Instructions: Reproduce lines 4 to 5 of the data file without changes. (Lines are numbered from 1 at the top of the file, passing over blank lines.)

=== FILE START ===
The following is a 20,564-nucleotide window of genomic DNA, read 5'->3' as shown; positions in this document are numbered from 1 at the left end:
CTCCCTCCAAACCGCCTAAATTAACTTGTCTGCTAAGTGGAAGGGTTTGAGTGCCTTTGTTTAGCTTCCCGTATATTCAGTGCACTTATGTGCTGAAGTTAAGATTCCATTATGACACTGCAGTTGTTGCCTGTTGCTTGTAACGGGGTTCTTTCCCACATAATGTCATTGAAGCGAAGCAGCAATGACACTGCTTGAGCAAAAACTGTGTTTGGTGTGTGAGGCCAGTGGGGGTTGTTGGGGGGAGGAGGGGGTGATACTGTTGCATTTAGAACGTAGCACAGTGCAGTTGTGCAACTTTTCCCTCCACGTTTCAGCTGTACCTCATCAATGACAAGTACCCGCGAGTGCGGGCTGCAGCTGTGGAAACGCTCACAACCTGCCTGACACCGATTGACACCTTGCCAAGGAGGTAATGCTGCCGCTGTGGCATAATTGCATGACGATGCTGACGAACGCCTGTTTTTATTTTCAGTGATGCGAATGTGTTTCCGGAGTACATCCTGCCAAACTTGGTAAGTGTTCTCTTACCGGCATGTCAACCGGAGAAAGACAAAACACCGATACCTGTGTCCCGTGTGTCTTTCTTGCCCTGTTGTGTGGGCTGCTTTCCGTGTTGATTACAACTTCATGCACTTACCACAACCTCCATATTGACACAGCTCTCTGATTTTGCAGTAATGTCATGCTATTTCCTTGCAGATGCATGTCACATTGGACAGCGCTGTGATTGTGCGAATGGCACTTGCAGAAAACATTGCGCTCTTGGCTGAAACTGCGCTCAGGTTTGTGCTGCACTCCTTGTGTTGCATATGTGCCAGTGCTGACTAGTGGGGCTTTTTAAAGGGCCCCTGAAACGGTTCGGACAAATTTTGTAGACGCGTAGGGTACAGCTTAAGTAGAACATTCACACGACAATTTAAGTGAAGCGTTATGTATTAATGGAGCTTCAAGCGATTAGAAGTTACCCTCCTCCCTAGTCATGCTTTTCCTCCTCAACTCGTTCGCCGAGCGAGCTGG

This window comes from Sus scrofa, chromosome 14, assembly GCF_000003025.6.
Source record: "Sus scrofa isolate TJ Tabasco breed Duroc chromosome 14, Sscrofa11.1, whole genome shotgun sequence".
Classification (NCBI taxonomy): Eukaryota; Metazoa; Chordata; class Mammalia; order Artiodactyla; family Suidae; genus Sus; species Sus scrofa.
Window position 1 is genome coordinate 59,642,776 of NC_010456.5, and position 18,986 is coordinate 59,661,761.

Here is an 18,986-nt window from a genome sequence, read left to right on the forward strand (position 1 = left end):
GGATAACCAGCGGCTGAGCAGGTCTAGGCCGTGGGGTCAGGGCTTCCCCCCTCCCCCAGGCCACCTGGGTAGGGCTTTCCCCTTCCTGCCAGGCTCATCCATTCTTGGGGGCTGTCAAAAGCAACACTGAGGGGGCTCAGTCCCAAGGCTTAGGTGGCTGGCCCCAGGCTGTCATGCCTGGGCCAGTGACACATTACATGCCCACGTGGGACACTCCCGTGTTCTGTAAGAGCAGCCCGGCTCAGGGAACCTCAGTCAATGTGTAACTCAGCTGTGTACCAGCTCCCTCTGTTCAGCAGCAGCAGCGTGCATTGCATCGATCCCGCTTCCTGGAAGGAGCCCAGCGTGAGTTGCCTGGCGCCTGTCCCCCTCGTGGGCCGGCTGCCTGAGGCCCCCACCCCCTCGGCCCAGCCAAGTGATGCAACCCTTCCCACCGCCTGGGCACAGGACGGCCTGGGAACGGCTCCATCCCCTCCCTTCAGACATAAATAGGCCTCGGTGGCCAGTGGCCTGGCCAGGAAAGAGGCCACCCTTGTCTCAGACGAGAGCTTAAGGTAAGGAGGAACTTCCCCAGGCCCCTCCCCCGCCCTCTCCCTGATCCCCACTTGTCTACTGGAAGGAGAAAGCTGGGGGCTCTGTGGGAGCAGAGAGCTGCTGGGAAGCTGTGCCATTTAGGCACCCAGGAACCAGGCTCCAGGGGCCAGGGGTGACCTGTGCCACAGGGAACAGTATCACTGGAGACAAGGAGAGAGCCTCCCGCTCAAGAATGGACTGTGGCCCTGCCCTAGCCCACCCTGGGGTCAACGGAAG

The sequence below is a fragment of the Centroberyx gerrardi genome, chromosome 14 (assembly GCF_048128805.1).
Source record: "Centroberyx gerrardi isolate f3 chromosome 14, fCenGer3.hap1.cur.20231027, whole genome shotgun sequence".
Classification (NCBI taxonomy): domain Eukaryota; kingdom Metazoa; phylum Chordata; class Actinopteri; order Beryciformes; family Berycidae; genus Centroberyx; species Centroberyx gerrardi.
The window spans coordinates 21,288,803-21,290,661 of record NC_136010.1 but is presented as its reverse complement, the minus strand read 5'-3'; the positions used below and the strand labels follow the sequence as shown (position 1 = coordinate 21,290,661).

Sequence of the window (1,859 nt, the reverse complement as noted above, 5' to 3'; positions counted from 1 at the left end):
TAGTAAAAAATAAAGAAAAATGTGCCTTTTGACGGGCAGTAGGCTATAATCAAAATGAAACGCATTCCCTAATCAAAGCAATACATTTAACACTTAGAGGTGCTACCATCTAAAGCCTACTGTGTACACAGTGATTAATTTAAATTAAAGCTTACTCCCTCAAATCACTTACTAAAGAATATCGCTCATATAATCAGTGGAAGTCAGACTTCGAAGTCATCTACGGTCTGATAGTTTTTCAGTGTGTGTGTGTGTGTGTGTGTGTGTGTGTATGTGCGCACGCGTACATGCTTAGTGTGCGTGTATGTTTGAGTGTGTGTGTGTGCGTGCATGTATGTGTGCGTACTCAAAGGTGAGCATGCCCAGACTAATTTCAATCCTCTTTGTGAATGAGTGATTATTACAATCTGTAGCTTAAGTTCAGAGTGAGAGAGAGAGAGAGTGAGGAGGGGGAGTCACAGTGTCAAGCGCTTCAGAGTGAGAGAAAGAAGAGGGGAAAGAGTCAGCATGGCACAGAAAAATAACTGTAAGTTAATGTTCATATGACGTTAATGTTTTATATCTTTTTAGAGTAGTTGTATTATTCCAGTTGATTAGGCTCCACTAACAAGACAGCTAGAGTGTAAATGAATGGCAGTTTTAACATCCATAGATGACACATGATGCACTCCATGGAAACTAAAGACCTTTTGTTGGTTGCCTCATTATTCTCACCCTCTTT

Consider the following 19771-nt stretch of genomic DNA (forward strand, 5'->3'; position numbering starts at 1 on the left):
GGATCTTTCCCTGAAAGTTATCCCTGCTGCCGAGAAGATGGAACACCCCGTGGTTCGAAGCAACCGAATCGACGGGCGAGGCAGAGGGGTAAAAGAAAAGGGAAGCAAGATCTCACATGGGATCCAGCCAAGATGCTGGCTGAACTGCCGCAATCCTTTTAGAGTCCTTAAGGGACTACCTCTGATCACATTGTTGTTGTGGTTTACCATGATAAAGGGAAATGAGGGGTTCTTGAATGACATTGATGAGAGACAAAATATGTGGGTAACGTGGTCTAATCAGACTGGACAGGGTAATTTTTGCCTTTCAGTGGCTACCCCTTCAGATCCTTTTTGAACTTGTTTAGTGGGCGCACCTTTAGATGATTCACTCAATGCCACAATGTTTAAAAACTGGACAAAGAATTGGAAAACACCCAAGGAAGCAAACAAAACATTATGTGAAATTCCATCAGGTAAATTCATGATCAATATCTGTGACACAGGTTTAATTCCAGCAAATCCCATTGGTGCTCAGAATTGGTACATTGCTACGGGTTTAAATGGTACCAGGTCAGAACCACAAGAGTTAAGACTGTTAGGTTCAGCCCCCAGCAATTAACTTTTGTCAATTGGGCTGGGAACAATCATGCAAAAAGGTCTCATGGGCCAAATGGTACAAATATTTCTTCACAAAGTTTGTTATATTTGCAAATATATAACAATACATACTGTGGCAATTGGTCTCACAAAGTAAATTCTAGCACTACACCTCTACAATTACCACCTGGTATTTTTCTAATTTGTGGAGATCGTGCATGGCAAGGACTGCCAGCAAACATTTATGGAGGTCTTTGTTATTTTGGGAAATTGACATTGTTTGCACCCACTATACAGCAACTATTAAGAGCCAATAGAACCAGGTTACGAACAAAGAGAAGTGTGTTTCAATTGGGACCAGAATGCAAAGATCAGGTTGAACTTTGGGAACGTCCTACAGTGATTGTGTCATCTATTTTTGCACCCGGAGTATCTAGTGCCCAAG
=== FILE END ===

Source record: "Sus scrofa isolate TJ Tabasco breed Duroc chromosome 14, Sscrofa11.1, whole genome shotgun sequence".
Classification (NCBI taxonomy): Eukaryota; Metazoa; Chordata; class Mammalia; order Artiodactyla; family Suidae; genus Sus; species Sus scrofa.